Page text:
Hawaiʻi Tourism Authority launches Mākaukau Maui Campaign to foster economic recovery on Maui

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  • Jarrett Wong, Roberts Hawaiʻi, Kahlului. Mākaukau Maui. PC: Hawaiʻi Tourism Authority
  • Britney Alejo-Fishell of Haku Maui, Makawao. Mākaukau Maui. PC: Hawaiʻi Tourism Authority
  • Celina Bailey of Haku Maui, Makawao. Mākaukau Maui. PC: Hawaiʻi Tourism Authority
  • Mark Deasy with Blue Hawaiian in Kahului. Mākaukau Maui. PC: Hawaiʻi Tourism Authority
  • Sara Peyton at the Maui Ocean Center. Mākaukau Maui. PC: Hawaiʻi Tourism Authority

The Hawaiʻi Tourism Authority (HTA) has launched “Mākaukau Maui,” a campaign that aims to revitalize Maui’s economy in the aftermath of last year’s devastating wildfires. Apart from the fire-affected areas of Lahaina Town, the campaign signals that Maui is ready to welcome visitors back to the island.

Prior to the wildfires, 70% of every dollar in Maui County was directly or indirectly generated from tourism, according to the Maui Economic Development Board. According to the Hawaiʻi State Department of Business, Economic Development and Tourism (DBEDT), Maui saw a 23.5% decrease in visitor arrivals and a 19.4% drop in visitor spending, equating to $121.4 million in lost revenue, in January 2024 compared to the same month the previous year. The non-seasonally adjusted unemployment rate for the island of Maui was 6.2% in January 2024, compared to 3% in January 2023, according to DBEDT.

  • Chanel Kaaihue in Lahaina. Mākaukau Maui. PC: Hawaiʻi Tourism Authority
  • Chanel Kaaihue in Lahaina. Mākaukau Maui. PC: Hawaiʻi Tourism Authority
  • Hope Kāneakua, Reef Cafe Maui – Lahaina. Mākaukau Maui. PC: Hawaiʻi Tourism Authority
  • Chasey Koʻomoa-Sidney in Lahaina. Mākaukau Maui. PC: Hawaiʻi Tourism Authority
  • Jared Kahaialii at the Westin in Lahaina. Mākaukau Maui. PC: Hawaiʻi Tourism Authority

“Mākaukau Maui,” meaning “Maui is Ready,” is designed to inspire hope and optimism for Maui’s future, generate support among the community, and convey the island’s readiness to share its culture and beauty with the world once again. It gives a voice to the residents and business owners who are ready to get back to work and provide for their families.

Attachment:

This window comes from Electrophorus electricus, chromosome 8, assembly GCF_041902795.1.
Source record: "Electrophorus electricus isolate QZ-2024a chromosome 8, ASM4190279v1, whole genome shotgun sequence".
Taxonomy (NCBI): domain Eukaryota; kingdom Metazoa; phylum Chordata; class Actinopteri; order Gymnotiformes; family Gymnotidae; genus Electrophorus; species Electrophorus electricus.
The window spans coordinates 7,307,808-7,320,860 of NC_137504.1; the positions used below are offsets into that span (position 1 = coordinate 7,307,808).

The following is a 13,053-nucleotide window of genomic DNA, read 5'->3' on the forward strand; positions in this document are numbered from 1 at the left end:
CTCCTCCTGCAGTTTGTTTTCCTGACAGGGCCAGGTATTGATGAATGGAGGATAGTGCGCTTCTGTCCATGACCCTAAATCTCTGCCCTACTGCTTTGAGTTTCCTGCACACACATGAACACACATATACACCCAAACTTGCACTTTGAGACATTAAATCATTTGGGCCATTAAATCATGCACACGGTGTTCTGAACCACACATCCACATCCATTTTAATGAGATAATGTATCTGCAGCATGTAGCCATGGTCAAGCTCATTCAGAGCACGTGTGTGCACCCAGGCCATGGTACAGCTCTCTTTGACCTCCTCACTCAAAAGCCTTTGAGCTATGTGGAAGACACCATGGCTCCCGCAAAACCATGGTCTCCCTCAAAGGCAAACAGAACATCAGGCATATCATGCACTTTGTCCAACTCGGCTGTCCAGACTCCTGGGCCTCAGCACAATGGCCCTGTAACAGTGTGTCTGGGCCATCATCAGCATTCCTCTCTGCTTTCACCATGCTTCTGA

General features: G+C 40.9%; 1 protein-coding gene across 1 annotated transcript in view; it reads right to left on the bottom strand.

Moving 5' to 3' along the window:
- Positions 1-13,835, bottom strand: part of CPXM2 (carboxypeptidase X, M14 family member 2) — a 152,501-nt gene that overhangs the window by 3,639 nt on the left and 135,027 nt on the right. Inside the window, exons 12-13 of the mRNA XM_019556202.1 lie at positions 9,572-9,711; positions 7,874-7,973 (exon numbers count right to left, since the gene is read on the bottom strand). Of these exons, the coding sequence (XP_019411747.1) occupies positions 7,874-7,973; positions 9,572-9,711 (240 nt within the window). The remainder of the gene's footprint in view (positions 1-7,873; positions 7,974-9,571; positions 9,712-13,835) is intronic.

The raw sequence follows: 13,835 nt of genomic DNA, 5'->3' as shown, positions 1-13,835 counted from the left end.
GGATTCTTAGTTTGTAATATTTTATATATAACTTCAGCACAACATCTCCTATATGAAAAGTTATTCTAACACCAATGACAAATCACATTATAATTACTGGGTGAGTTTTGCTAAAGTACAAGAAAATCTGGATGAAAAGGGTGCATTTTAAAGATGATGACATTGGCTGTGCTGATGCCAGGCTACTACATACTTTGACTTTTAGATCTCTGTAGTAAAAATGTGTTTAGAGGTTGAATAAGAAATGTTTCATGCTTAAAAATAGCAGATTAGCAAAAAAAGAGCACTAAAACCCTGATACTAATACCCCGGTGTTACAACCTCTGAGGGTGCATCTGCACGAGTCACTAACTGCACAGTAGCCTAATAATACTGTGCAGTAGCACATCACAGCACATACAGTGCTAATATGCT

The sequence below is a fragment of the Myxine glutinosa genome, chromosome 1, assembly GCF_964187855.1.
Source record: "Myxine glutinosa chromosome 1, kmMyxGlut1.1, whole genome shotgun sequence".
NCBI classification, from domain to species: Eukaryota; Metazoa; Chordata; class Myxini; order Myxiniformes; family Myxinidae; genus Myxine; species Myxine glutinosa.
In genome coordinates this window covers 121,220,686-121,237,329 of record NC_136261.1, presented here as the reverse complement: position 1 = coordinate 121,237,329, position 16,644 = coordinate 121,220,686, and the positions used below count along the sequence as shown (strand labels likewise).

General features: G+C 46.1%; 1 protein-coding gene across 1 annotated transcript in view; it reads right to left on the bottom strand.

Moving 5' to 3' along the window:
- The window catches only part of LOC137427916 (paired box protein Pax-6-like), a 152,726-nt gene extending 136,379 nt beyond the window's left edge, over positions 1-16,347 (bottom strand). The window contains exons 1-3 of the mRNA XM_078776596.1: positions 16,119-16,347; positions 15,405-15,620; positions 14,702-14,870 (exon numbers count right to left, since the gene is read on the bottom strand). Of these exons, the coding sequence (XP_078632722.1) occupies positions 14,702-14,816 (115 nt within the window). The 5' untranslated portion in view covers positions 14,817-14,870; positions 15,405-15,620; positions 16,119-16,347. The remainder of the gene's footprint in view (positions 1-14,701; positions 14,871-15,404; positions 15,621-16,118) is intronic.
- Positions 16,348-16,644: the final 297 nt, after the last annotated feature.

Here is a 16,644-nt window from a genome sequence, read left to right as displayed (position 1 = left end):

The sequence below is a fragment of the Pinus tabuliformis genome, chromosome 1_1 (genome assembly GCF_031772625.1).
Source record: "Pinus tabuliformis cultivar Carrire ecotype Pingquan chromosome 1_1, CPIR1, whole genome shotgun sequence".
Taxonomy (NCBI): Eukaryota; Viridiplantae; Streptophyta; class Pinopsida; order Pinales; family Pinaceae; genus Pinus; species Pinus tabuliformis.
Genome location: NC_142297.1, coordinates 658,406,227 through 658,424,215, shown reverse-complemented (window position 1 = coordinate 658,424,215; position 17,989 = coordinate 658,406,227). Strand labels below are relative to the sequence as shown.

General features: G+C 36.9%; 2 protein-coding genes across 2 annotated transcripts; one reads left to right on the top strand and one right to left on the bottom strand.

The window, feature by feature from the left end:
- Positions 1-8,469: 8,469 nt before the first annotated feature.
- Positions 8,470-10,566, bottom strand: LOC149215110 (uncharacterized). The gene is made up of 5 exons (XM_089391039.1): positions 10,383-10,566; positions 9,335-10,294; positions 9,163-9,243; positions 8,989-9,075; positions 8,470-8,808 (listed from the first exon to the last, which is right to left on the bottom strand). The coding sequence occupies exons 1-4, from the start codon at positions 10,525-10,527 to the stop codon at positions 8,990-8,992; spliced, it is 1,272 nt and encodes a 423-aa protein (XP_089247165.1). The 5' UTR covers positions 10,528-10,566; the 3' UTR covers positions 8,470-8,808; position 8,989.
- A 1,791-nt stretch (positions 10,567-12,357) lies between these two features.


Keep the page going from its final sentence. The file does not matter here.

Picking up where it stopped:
“Our aim is to ensure that residents have the jobs and financial opportunities to heal and thrive,” said Mufi Hannemann, HTA Board Chair. “Job and financial security are directly tied to housing and food security, which are vital to physical and psychological recovery. It’s our sincere hope to restore a sense of security and normalcy to Maui residents after they’ve faced such extreme loss and uncertainty.”

“Mākaukau Maui is part of the community’s journey to recovery after the devastating wildfires last year,” said Daniel Nāho‘opi‘i, HTA’s interim president and CEO. “As we continue to rebuild our economy and welcome visitors back to Maui and the rest of the state, our goal is to stabilize travel demand among our key markets while encouraging travelers to come with respect and compassion.”

HTA is implementing its “Tourism’s Support for Maui’s Recovery” action plan, which identifies seven key areas and initiatives called for by Maui’s residents, including the Mākaukau Maui campaign. The action plan is designed to fulfill tourism’s responsibilities in alliance with the leadership established by Gov. Josh Green, M.D. and within the broader scope of Maui’s recovery efforts being conducted by DBEDT and other state agencies. It includes strategies as well as short-, mid- and long-term recommendations provided to DBEDT in its role coordinating the state’s Economic Recovery Support Functions.


For more information about the Mākaukau Maui campaign, visit makaukaumaui.com, which includes links to resources for businesses and community members on Maui, as well as information about Mālama Maui, HTA’s comprehensive efforts to educate visitors on how they can support Maui in its recovery.


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